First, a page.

RSS feed RSS Twitter Twitter Facebook Facebook 15 Questions 15 Questions

Craig Colorusso: MB 89 a life-long work of art

img  Tobias

On paper, it is obvious that one changes over time in certain respects and yet also stays the same person. How do you translate that to music?
The idea of MB 89 started simply as a radio broadcast. Although I was pleased with the result, I felt like I could do more with it. I found the music so soothing I honestly didn't want it to stop. Not only that, I wanted to push the idea in different directions. That radio show really felt like a starting point. I wanted to make something that incorporated other elements beside music. It was more than music in my life and with this piece. Then the concept evolved into a live setting. The live setting has also changed overtime. I like the idea of the possibilities. MB 89 has evolved. I think we all have the ability to evolve over time. Each day we are presented with new information to either use or discard. I would like to allow myself the chance to grow, physically, mentally and spiritually.

Do you see „MB 89“ as something that „represents“ you or more of a unique stream of its own, which accompanies you through different stages of life?
In some ways I think MB 89 has a life of its own. It's not so much a composition created and presented. It's more of an acknowledgment of something that's already there. And one of the ways that this piece feels different than the others is the preparation time. Before a tour I play for weeks to get ready. This time feels more like a ritual than a rehearsal. It's not about the notes or the space between them, it's more about being able to be present during the performance. The piece is only a few notes but there is so much in those notes. An MB 89 performance is the tangible conclusion of a long line of thoughts and movements. These thoughts and movements are inspired by previous thoughts and movements of MB 89.  It has a momentum.

The current part of MB 89 will eliminate the borders between audience and peformer. What sparked your interest in this idea?

I have played in many bands over the years. Some of those experiences have been truly great. But as a whole I've always thought it could be done differently. I always wanted to do more with the sound and the space. I wanted to expand beyond music. I'm interested in lots of things besides music. I hustle as a carpenter when I'm not on tour. So, I have the oppurtunity to be on jobs and think about space and what can happen in that space. Over time those ideas have leaked into my process.

The fondest memories of my life involve interaction. I wanted to make art that people could come and participate in. I didn't want to herd a group of people into a room and play before them. I wanted to make something they could be amongst and really feel like they are participating in what's happening around them.

In which way will visitors be able to do that?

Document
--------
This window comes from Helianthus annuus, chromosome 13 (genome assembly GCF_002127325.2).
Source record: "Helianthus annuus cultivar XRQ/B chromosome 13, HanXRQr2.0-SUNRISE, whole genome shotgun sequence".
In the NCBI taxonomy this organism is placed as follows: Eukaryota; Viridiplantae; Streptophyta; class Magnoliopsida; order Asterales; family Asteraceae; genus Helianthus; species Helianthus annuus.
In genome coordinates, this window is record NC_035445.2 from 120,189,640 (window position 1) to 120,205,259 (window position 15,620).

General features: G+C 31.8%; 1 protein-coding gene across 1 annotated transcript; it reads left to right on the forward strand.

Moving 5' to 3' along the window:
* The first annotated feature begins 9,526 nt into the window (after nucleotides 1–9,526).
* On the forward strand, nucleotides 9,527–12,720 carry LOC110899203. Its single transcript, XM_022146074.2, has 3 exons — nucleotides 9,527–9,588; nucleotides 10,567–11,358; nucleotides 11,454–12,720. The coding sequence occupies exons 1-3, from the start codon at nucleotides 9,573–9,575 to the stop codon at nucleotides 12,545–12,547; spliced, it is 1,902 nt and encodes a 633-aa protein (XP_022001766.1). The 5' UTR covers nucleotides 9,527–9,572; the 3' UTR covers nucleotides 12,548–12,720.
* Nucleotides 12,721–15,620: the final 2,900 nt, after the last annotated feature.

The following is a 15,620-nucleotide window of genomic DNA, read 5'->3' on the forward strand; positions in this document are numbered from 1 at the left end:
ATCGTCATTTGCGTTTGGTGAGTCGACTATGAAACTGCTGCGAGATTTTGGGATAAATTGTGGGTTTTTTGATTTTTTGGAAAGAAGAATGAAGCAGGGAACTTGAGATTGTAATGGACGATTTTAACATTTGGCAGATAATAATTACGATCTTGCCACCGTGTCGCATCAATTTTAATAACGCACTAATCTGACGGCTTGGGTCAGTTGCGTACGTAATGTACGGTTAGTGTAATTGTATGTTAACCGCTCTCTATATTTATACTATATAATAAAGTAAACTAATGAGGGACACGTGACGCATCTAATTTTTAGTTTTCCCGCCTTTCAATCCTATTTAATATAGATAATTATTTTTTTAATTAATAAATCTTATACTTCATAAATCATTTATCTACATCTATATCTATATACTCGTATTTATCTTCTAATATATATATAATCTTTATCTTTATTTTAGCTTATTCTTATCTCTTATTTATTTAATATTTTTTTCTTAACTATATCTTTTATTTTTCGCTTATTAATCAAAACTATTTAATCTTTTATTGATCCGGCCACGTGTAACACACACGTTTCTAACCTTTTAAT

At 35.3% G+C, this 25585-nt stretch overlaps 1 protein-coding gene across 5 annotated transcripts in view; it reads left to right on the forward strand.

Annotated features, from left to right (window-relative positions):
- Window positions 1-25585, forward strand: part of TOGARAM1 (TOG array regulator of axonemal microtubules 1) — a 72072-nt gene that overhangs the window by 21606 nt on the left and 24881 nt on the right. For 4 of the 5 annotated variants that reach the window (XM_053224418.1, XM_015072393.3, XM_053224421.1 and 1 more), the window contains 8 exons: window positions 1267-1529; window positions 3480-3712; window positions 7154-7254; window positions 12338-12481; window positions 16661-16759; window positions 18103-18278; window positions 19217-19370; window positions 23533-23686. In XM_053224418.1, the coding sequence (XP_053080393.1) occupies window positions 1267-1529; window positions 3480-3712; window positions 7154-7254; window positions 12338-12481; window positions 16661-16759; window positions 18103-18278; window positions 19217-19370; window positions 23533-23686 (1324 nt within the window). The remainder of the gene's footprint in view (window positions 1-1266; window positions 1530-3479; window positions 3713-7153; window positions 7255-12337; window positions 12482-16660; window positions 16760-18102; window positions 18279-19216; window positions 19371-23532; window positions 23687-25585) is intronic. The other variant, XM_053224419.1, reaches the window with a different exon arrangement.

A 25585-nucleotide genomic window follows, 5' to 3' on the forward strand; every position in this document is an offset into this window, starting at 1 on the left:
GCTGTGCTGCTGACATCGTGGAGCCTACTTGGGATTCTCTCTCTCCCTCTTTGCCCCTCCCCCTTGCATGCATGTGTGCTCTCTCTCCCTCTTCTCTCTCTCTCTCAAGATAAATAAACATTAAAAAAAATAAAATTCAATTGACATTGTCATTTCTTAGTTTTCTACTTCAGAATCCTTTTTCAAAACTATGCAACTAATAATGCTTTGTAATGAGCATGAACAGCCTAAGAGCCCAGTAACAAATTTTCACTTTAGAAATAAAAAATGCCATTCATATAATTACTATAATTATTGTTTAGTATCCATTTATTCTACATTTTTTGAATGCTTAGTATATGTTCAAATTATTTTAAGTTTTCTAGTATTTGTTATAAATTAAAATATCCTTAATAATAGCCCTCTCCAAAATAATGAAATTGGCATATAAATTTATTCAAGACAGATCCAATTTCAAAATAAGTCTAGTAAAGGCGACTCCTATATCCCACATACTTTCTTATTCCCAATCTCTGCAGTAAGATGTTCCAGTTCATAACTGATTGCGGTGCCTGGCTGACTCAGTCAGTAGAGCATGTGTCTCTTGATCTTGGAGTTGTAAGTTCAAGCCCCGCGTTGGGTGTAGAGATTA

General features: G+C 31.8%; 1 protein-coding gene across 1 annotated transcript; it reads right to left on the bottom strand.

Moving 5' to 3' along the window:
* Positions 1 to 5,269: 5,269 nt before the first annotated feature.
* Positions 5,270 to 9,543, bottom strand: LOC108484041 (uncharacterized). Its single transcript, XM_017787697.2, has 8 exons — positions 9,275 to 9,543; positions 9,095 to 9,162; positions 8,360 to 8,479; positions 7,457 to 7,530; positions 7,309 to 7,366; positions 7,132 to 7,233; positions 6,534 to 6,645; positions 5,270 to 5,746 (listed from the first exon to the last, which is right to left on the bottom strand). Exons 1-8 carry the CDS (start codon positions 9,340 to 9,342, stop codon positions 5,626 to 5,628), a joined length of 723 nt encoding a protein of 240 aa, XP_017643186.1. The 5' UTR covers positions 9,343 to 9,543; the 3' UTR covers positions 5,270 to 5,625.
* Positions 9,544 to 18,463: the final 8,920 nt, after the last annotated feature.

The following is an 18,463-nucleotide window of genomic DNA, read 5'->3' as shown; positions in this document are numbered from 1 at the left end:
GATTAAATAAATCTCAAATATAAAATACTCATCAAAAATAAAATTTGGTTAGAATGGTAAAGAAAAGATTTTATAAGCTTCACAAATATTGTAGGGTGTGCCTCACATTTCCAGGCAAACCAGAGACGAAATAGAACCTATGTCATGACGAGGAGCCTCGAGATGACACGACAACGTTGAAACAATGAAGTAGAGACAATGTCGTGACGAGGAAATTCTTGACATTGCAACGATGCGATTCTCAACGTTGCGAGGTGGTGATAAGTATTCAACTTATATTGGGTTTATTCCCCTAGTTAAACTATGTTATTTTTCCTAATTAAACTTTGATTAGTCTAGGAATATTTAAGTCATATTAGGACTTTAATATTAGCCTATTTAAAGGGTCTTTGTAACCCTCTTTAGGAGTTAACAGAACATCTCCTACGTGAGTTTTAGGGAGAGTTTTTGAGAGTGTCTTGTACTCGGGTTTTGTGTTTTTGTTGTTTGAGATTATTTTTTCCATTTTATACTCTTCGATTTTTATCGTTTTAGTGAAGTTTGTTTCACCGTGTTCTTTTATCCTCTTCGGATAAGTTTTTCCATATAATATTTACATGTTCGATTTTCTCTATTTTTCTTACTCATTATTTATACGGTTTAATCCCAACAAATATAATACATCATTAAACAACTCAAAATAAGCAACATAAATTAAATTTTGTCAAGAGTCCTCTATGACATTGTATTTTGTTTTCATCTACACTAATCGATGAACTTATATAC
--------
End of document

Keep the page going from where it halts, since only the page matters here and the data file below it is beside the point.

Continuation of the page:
MB 89 is a set of very specific pitches presented in 4 hour incriments. So, I am very aware of the sounds I'm making. which means I am also very aware of any sounds I'm not making so I become effected by the presence of the participants. The composition is more about flow within the given parameters. We are definately all in this together.

I think people in a room change the sound. I think the sound in a room changes people. In a room with MB 89 the first thing that the participant might notice is the calming effect of the sound and the light. We need the hustle and bustle to accomplish great things. I don't know how I could excel without a cell phone, email etc... But we also need time away from those devices. MB 89 gives someone a chance to slow down. Get their minds and their bodies back to working together, on the same team. When in the cylinder I can feel the calmness of the people and the surroundings and it translates to the music.

You've stated that it is best to find a space in the room and listen for a while leave and then come back. Why is that?
That's a recomendation to stress that it's not mandatory to be at MB 89 for all 4 hours. But I do think it's helpful for one to familiarize themselves with the piece. And upon returning really getting a sense of the subtlties occurring in the sound and light. Time away from MB 89 allows the participant to get a real sense of the chunk of time the piece occupies the day of that performance and beyond. People have come and stayed for hours. In Nashville for instance quite a few people were there for almost all 4 hours. I appreciate that kind of reaction.

Are you documenting "MB 89" in some way?

I am currently in the process of filming the piece and working on ways to present it. Many ideas to come I promise.

Homepage: Craig Colorusso
Homepage: Heirloom Arts Theatre Danbury

Related articles

15 Questions to Terre Thaemlitz
Terre Thaemlitz is not naive. ...
Composer Jörg Widmann: About the difficulty of producing sound
Listening to all of Composer ...
Harry Skoler: "Two Ones"
A musical philanthropist and educator: ...
CD Feature/ Anssi Karttunen & Kari Kriikku: "A Due"
Clarinet and Cello: An ensemble-type ...
Labour of Love
Torn between dedication and rejection: ...
15 Questions to Emma Johnson
Many musicians want to approximate ...
15 Questions to Sharon Kam
Sharon's career kickstarted at the ...

Partner sites